How Do I Reduce Drug Side Effects?
What are NSAIDs?
Nonsteroidal anti-inflammatory drugs (NSAIDs) are a group of drugs that are prescribed to reduce the pain and inflammation of arthritis. Some of these drugs require a prescription, while others are available without one (over-the-counter or OTC). They include such drugs such as (generic names first, brand names in parentheses):
ibuprofen (Motrin, Advil, Rufen)
naproxen (Aleve, Naprosyn)
ketoprofen (Orudis, Oruvail)
salsalate (Disalcid, Trilisate)
NSAIDs do not include drugs that are purely pain relievers, such as acetaminophen (Tylenol) or codeine.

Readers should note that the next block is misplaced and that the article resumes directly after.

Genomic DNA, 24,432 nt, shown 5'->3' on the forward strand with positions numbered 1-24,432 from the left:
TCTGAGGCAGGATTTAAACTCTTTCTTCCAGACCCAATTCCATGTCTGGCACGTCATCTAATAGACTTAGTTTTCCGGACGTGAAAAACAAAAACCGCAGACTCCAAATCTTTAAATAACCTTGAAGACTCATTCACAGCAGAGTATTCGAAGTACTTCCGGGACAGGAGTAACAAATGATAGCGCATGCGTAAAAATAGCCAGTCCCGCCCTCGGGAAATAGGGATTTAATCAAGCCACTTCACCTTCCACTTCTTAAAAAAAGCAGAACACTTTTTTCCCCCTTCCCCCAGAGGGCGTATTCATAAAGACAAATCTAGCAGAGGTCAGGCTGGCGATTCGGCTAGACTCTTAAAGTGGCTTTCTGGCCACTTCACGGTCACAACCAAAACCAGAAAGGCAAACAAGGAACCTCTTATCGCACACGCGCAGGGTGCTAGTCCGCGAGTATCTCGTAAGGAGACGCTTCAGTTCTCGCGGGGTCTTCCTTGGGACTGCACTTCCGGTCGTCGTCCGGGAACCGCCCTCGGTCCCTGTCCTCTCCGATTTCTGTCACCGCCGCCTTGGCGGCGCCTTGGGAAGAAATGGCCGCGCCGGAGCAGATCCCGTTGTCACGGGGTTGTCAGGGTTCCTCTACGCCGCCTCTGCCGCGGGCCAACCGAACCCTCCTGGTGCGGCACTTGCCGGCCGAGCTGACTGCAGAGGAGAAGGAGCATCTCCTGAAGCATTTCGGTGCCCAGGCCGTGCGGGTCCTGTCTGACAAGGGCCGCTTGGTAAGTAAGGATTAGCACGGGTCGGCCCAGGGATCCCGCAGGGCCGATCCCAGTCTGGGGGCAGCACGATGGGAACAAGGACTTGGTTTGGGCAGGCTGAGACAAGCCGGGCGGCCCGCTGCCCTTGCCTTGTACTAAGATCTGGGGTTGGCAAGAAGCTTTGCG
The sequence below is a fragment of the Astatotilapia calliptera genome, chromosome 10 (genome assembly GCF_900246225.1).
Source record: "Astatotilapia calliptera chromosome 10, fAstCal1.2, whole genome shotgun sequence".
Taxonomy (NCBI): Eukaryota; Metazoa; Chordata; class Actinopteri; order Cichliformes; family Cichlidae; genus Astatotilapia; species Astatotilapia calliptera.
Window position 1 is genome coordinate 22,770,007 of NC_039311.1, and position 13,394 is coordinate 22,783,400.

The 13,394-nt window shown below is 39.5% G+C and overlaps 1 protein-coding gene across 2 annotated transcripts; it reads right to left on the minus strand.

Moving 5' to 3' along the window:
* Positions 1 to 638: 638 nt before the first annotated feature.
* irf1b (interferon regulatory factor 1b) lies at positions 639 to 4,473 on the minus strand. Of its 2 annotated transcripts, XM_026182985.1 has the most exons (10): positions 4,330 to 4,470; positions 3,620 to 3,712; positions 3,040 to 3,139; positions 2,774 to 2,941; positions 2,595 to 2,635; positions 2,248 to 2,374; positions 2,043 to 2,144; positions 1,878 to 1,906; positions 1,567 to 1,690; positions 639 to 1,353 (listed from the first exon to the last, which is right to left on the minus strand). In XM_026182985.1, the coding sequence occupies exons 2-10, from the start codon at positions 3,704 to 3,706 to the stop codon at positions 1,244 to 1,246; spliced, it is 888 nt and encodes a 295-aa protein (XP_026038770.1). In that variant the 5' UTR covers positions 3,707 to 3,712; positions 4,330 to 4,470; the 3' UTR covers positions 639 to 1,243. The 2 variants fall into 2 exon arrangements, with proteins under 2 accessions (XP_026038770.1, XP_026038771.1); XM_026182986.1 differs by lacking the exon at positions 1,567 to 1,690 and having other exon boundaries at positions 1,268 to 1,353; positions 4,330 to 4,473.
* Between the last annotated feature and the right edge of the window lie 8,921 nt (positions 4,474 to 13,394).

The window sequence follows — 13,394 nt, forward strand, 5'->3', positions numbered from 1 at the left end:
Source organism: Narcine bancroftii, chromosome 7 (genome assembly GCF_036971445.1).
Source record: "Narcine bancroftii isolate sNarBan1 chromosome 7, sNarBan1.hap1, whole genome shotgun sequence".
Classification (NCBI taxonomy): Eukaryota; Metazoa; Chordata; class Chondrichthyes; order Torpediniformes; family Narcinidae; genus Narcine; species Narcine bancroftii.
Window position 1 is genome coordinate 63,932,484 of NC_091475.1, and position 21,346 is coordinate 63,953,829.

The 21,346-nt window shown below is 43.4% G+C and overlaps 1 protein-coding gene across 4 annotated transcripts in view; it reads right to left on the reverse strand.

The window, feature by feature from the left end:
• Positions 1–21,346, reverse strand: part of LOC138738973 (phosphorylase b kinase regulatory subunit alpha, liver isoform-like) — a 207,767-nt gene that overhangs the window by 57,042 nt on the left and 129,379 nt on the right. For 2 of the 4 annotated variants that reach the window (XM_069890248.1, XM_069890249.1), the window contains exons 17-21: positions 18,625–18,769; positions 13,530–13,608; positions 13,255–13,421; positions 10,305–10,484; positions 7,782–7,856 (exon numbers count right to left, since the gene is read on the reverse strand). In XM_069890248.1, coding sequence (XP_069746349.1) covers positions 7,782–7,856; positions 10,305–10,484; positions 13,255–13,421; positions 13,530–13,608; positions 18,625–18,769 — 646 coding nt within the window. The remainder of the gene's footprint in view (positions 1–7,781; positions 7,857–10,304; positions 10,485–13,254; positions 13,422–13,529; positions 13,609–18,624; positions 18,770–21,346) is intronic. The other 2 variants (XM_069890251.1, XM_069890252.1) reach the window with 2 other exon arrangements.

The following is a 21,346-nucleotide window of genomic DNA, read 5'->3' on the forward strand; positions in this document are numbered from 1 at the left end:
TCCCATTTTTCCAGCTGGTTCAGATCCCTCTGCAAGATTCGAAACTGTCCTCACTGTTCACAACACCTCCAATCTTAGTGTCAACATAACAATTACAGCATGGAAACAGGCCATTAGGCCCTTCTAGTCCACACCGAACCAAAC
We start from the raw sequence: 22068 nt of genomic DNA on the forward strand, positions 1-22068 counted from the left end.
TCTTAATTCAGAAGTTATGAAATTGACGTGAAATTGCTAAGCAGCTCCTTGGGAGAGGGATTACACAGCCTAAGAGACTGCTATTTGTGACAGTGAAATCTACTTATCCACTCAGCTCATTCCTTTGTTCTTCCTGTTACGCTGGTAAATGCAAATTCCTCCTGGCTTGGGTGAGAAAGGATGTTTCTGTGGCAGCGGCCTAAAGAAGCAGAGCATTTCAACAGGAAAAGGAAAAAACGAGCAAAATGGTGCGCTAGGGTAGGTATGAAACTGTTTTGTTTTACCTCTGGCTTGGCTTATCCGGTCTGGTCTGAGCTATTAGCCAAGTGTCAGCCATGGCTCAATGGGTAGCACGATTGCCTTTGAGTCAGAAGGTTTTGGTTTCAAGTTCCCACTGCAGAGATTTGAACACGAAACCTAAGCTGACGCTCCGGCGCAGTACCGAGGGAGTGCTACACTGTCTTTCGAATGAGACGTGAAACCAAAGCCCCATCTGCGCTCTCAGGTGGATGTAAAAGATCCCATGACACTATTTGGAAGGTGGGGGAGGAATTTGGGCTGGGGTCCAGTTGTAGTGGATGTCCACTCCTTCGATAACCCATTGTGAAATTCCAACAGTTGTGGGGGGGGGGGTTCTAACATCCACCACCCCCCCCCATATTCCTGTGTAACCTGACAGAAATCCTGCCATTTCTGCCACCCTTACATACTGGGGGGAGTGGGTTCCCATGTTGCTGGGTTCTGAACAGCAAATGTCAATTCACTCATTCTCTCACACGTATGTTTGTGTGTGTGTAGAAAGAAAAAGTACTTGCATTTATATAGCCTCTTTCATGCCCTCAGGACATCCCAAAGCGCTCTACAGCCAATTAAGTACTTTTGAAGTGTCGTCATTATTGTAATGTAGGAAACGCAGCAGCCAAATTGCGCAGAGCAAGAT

[A more recent group of NSAIDs known as COX-2 selective or COX-2 specific inhibitors are covered in a separate article on COX-2 inhibitors – presently limited to the agent celecoxib (Celebrex.)]
NSAIDs are generally tolerated very well by many patients, which is fortunate because these drugs are often very helpful for people with pain and inflammation. Most side effects are minor and easily reversible by discontinuing the drug or by adding a drug to counter such effects. The risk of serious side effects is small. Being aware of the possible side effects of these drugs can make them even safer to use. Although most side effects are minor, there is still a genuine concern regarding gastrointestinal problems (such as ulcer development) and cardiovascular side effects, as discussed.
If any of these guidelines are not clear, or if you think it does not apply to you, discuss the issue with your physician.
What are Possible Side Effects of NSAIDs?